A review of Ill Will (Micky Knight #7), by J.M. Redmann


ONLINE PLOT SUMMARY: First, do no harm. But as New Orleans PI Micky Knight discovers, not every health care provider follows that dictum. She stumbles into a tangle of the true believers to the criminally callous, who use the suffering of others for their twisted ends. In a city slowly rebuilding after Katrina, one of the most devastated areas is health care, and the gaps in service are wide enough for the snake oil salesmen—and the snakes themselves—to crawl through. First, her investigation is driven by anger, but then it becomes personal as someone very close to Micky uses her cancer diagnosis to go where Micky cannot, into the heart of the evil where only the ill are allowed. Micky is her only lifeline out. Can Micky save her in time to get to the medical treatment she desperately needs to survive?

MY REVIEW: If you read “About me an’ the blog,” you know that Redmann’s Death by the Riverside, the first book in this series, was what caused me to begin reading mysteries with lesbian protagonists. So, you might say Micky Knight and I have a long history together. I recently finished Ill Will, the seventh entry in the series. Before starting it, I reread the entire series, a third reading for all but books five and six. That was rewarding in itself, and helped prepare me for he latest volume. Sorta like rereading all the Harry Potter books before seeing the movies.

Well, if I look to this genre for emotional impact, then Ill Will is a veritable bonanza. Things have been so since the early books where Micky deals wih the trauma of her childhood years. It would not be out of place to call Redmann’s writing visceral, affecting you not only emotionally, but also physically. Very few authors have hit me so hard in that way, and, certainly, not as consistently. But, in the current volume, the emotional stakes have risen, even over the wrenching events of the previous two books.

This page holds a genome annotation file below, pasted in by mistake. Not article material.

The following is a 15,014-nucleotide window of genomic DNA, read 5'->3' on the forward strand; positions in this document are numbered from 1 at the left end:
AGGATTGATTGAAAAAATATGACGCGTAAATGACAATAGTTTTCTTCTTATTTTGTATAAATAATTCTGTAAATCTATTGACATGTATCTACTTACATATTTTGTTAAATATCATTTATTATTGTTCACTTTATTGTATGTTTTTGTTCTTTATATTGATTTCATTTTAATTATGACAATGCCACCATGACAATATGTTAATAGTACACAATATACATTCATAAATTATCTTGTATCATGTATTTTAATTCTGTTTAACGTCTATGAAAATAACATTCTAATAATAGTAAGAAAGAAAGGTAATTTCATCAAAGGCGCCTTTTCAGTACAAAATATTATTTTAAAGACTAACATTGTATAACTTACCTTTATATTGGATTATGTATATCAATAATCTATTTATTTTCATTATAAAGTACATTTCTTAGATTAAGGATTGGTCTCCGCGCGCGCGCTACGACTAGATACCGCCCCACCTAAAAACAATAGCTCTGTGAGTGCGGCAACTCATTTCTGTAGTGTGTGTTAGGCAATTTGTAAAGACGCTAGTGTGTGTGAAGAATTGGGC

As to Ill Will itself, I’ll speak in generalities, for it would be extremely easy to drop spoilers. Let me start by saying I consider Micky and Cordelia to be the iconic couple of the genre, kinda the Bette and Tina of lesbian mystery. And make no mistake, though Redmann’s books are very enjoyable simply as mysteries, the interpersonal relationships are every bit as important. As the book opens, something over two years post-Katrina, Micky and CJ (Cordelia James) are beginning to get somewhat back to normal after the hurricane and after CJ’s brief fall from the monogamy wagon. Then, after the various mystery elements have been introduced — the Micky Knight stories usually have several mystery threads going on simultaneously — new and  even greater emotional turmoil arises. Gotta admit, Redmann totally blindsided me with this one. The French have a word,  boulversant, which can mean simply upsetting, but which usually implies shattering or staggering. That’s how I felt. Like I said, Redmann tears at your guts. I was stunned. I mean, I fuckin’ love these two characters.

Anyway, enough angst. The mystery is enjoyable in and of itself, and satisfactorily, if messily — quite literally —  concluded, but the major emotional issue remains unresolved. I was a bit disappointed that familiar secondary characters didn’t occupy a bigger role, but understand that, given the issue I don’t wanna name, Redmann was right to focus on the two principals.

I was, just here and there, a little disappointed in the writing, which heretofore has been so rock-solid, even exemplary. Sprinkled throughout, not terribly often, but enough to be jarring, is some phrasing that’s just really awkward, not  necessarily wrong, but very un-Redmann-like. It isn’t enough to spoil an excellent reading experience, just enough to cause you to scratch your head a few times.

So, to conclude, most highly recommended, on several levels. Like the others in this series, this one goes straight to my “favorites” shelf.


Leave a Reply

Fill in your details below or click an icon to log in:

WordPress.com Logo

You are commenting using your WordPress.com account. Log Out /  Change )

Google+ photo

You are commenting using your Google+ account. Log Out /  Change )

Twitter picture

You are commenting using your Twitter account. Log Out /  Change )

Facebook photo

You are commenting using your Facebook account. Log Out /  Change )


Connecting to %s